Sherry – but not quite.


We tried, with delicious Spanish ham, a fortified wine from the Montilla-Moriles DO, an area well inland and about 200k north-east from Jerez. It used to be well-known for providing a cheaper alternative to sherry. This wine was a generoso (fortified wine) [see comment below] from a well-known producer called Perez Barquero. Named La Bota de Fino it had 15.6% of alcohol; we drank it cool but not cold.
To look at it was darkish honey but with some lemon tints and very bright and clear. On the nose it had a fresh lemony-acidity mixed with a distinctive hazelnut aroma and very slight honey sweetness. A wonderfully complex nose. The taste was full flavoured and had a long salty finish with refreshing acidity but still was light in the mouth. It was more like a table wine rather than a fortified wine and was well summed up by the bottle label as a “fino going towards an amontillado”. We both thought this wine really was a pleasure to drink and would also be interesting to compare this to a Vin Jaune. [Richard: This fino/amontillado, called La Bota 24,  is by Equipo Navazos who source sherry from old butts found in the cellars of the many sherry producers around Jerez, although, as Geoff said, this is not from the Jerez region. Only 2,600 bottles were produced. The wine is about 20 years old. La Bota wines are hard to find – Lay and Wheeler/MWW Fine Wine have some, so do Gauntleys, in Nottingham. Perez Barquero make the sweet PX wine sold in Waitrose.]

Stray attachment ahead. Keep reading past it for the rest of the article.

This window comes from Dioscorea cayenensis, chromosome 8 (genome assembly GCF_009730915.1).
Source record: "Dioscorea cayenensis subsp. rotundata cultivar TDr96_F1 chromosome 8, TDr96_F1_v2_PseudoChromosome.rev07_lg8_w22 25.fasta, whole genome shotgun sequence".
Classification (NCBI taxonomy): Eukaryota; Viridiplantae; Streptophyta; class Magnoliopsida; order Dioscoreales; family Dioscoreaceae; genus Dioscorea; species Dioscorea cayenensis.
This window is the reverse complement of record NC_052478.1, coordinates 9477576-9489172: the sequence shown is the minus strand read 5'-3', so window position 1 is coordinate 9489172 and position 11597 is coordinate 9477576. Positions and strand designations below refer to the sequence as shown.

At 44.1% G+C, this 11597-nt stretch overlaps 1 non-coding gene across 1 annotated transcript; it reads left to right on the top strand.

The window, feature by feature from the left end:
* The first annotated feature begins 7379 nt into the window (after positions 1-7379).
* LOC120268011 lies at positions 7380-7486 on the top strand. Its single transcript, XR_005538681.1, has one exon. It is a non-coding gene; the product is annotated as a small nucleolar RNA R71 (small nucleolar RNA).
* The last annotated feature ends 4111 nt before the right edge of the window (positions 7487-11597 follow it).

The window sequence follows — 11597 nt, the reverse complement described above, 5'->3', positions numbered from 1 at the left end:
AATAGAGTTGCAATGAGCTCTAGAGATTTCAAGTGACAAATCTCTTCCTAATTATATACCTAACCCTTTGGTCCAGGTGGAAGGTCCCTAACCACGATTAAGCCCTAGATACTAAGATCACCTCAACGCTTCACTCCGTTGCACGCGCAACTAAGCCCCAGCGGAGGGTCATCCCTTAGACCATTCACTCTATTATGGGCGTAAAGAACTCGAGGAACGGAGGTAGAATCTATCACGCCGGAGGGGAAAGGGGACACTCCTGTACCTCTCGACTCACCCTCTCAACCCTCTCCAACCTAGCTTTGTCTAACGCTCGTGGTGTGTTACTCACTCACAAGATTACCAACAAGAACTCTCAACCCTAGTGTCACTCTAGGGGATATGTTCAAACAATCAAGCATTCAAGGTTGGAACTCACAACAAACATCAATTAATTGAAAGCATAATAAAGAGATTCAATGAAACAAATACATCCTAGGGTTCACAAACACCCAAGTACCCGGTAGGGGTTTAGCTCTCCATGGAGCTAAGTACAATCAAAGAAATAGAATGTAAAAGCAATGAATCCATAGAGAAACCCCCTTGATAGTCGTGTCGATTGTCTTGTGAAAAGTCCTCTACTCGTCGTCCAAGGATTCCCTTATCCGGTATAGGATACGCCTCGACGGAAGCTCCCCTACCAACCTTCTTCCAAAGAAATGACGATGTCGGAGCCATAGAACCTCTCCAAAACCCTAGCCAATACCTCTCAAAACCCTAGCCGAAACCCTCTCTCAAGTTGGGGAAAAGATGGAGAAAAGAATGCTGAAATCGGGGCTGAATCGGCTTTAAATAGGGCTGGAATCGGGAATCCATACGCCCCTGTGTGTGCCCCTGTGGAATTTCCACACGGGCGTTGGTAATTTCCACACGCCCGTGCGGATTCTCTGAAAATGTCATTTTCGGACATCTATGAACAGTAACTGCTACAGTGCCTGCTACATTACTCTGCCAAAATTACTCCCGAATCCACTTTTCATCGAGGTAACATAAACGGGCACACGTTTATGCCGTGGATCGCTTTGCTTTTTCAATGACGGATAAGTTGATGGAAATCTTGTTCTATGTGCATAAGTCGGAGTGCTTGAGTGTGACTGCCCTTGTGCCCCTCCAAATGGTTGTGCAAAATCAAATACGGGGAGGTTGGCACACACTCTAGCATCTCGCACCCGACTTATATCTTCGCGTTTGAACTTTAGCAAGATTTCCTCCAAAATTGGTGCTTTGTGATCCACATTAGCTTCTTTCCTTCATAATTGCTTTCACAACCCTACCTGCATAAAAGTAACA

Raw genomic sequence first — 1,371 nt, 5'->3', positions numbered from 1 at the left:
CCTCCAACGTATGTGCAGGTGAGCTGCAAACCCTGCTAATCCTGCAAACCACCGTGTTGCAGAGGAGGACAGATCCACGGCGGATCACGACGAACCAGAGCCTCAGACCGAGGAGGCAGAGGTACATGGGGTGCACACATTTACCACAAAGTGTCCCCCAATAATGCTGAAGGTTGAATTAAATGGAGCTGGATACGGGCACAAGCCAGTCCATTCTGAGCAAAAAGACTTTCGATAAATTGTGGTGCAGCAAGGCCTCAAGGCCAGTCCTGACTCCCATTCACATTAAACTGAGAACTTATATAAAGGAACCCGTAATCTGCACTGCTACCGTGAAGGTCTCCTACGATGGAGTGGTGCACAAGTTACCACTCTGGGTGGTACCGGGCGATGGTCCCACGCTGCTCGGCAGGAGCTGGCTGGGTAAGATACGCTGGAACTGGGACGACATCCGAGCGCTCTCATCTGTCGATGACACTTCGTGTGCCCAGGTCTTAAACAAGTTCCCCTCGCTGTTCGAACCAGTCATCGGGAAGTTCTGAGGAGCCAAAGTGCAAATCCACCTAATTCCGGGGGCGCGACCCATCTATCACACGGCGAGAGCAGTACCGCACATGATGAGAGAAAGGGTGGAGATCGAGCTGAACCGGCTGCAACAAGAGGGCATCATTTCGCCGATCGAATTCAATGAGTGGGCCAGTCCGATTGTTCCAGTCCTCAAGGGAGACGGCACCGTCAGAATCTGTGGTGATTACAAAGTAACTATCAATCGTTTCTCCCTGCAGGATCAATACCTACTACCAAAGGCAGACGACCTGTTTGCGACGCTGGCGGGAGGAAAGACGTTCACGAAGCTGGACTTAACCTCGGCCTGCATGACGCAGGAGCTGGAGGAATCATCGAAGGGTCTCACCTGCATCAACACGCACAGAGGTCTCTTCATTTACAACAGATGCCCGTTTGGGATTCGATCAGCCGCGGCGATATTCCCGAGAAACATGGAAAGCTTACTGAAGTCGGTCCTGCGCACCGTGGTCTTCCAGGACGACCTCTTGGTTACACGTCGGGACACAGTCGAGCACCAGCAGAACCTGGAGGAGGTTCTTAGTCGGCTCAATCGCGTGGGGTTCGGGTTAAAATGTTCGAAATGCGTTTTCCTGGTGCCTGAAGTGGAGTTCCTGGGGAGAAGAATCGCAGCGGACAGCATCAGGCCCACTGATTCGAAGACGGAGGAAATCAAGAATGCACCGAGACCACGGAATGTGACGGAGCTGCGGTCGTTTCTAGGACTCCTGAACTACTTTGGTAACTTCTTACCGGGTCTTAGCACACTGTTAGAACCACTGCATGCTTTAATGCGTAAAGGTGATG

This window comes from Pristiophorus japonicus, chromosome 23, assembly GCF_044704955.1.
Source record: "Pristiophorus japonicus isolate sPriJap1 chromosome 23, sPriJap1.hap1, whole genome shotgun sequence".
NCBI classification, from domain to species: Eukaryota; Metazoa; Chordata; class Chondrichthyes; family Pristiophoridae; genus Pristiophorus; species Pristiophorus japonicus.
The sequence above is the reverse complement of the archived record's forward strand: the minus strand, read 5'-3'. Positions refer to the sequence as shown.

Filed under posted by Geoff

2 responses to “Sherry – but not quite.

  1. Álvaro Girón Sierra

    Well, this wine has not been fortified at all. PX grape is rich in sugar and the Montilla region is dryer and hotter than Jerez. Most of the years there is no need to add alcohol to reach the 15% in which sous-voile ageing is safe. Be